Katherine Mansfield

Katherine Mansfield

Katherine Mansfield (October 14, 1888 – January 9, 1923), best known for her short stories,  was born in Wellington, New Zealand as Katherine Mansfield Beauchamp. She enjoyed a happy childhood as part of a well-to-do family.

She moved to London in 1903 to attend Queens College along with her sisters, and there began writing in earnest, though she was a serious student of the cello (and believed that would be her career).

New Zealand felt alienating to her upon returning from her studies, but it was then, in 1908, that she began writing short stories. Her stories depicted ordinary lives in a bold and powerful way. Some didn’t have neat endings; others were left open-ended for the reader to puzzle out. Her first collection of stories was published in 1911, titled In a German Pension.


Friend and rival of Virginia Woolf

An odd rivalry percolated between her and Virginia Woolf, who once said of the work Mansfield had produced, “I was jealous of her writing. The only writing I have ever been jealous of.” On the other hand Woolf wrote, “The more she is praised,  the more I am convinced she is bad.” However, though Mansfield and Woolf have long been painted as bitter rivals, they were actually quite close as friends and as writing colleagues.


Katherine Mansfield quote on passion

See also 7 Gutsy Quotes by Katherine Mansfield


Many lovers

In her brief life, Mansfield had a great many lovers, both male and female; her bisexuality was known to her from adolescence. Her most tumultuous relationship was with the man with whom she had a long love affair and then married, John Middleton Murry, whom she met in his capacity as an editor of a magazine to which she submitted work.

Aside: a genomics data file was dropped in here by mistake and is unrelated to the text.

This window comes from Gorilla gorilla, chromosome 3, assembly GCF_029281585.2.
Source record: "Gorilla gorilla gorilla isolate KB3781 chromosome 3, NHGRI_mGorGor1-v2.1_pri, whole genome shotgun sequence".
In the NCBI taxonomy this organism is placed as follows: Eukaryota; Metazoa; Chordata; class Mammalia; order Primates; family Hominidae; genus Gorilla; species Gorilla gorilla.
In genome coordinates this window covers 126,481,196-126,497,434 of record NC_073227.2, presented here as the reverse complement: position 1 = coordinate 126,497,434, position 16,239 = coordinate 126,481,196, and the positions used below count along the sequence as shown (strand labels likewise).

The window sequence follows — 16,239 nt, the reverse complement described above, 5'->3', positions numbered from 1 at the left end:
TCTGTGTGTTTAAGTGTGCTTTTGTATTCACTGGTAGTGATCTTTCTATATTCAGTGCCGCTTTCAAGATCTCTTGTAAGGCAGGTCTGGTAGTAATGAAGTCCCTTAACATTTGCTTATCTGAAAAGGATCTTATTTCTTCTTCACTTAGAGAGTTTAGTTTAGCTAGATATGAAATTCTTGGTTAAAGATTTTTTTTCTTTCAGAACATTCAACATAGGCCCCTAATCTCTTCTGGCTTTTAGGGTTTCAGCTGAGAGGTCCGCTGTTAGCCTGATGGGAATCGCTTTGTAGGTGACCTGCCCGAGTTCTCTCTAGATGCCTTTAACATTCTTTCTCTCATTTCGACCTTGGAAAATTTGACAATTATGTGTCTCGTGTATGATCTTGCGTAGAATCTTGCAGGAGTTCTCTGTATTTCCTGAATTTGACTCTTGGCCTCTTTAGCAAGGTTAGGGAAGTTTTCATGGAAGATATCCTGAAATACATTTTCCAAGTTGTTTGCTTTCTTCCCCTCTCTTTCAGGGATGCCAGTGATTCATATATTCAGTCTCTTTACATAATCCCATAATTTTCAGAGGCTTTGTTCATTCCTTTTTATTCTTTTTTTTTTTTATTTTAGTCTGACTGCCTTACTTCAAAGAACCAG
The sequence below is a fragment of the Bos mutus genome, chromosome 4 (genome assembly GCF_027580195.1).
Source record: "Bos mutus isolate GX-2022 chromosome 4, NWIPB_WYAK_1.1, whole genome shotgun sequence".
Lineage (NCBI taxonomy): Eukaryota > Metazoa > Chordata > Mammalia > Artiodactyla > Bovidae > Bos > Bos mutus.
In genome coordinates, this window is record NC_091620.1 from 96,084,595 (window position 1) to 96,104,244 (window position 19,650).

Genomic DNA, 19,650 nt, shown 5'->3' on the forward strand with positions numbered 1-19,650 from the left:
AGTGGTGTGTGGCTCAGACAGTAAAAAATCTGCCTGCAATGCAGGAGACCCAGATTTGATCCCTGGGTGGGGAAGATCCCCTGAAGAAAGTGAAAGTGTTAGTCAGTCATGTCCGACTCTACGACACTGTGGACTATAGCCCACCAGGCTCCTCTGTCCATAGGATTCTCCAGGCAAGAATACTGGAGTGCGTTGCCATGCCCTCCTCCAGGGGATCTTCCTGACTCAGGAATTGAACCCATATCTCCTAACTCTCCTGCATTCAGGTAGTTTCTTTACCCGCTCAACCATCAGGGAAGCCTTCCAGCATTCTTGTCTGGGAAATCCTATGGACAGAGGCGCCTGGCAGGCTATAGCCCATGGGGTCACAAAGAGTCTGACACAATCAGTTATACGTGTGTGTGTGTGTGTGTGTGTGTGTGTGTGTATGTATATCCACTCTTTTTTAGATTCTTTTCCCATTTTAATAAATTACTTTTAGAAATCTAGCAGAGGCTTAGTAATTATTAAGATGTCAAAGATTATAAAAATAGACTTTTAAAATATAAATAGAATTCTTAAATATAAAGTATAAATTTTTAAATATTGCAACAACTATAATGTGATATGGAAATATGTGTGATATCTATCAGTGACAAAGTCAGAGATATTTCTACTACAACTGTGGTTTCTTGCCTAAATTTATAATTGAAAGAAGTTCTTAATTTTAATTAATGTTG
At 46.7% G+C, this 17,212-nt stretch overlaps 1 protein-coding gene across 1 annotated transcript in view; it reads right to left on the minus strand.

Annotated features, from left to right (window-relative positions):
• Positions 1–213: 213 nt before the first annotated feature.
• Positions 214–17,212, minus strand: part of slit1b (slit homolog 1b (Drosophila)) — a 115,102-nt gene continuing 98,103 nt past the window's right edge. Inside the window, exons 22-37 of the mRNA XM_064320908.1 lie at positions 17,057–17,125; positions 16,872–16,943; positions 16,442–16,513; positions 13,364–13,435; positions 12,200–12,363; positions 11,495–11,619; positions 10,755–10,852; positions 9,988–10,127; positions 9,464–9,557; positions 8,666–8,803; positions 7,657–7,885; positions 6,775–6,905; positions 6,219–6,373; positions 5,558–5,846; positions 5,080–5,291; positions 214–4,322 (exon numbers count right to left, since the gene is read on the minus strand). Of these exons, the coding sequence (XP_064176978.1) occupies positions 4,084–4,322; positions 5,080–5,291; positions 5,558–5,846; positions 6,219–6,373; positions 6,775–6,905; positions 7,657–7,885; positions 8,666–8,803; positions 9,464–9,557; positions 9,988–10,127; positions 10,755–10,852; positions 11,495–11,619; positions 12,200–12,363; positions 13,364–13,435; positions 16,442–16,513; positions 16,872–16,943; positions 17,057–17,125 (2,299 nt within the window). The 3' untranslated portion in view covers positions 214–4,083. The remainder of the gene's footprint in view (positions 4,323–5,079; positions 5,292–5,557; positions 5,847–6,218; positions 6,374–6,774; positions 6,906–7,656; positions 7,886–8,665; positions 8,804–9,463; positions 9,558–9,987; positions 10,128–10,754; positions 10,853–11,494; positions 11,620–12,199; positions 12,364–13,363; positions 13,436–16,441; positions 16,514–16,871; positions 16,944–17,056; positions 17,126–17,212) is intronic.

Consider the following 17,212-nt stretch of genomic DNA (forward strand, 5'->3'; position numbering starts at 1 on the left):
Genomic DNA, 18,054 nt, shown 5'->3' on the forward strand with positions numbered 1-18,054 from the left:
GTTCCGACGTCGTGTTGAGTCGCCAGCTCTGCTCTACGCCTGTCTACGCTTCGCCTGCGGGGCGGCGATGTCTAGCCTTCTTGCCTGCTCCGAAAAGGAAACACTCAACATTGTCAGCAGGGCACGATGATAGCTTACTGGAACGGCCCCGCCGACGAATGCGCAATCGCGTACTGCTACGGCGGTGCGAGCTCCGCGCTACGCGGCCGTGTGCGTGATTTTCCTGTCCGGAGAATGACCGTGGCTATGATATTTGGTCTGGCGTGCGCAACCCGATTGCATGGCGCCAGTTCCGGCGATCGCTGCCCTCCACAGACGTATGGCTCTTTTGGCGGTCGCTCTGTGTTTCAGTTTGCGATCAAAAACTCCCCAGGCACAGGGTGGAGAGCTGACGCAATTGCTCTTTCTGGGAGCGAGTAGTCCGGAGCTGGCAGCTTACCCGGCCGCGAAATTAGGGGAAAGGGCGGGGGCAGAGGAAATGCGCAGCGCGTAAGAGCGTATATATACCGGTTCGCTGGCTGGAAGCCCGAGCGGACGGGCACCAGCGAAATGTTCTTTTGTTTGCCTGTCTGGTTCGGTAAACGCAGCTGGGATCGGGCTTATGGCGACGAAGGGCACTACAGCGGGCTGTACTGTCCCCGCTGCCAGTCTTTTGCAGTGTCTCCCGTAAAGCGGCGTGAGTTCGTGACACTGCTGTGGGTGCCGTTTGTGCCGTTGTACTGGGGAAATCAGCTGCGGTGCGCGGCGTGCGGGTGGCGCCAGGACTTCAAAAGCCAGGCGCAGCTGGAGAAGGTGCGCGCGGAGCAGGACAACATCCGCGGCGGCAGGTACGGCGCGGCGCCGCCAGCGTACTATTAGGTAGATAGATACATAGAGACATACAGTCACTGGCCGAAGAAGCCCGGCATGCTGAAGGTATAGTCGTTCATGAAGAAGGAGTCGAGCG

Mansfield had a rather tormented friendship with fellow author D.H. Lawrence, sho used her as the model for Gudrun in Women in Love. She also had a disastrous one-day marriage to George Bowden.


An untimely death

Katherine Mansfield was diagnosed with tuberculosis in 1917, but continued to write on a daily basis. Doing whatever she could to combat her illness, she entered the Institute for the Harmonious Development of Man in France.

She died there three months later, in 1923,  at the age of 34. Before her tragic death from tuberculosis in 1923. Toward the end of her life, she searched for truth in the teachings of the Russian mystic G. I. Gurdjieff.

Even though her career was cut short at this young age, it’s widely accepted that she revolutionized the English short story.


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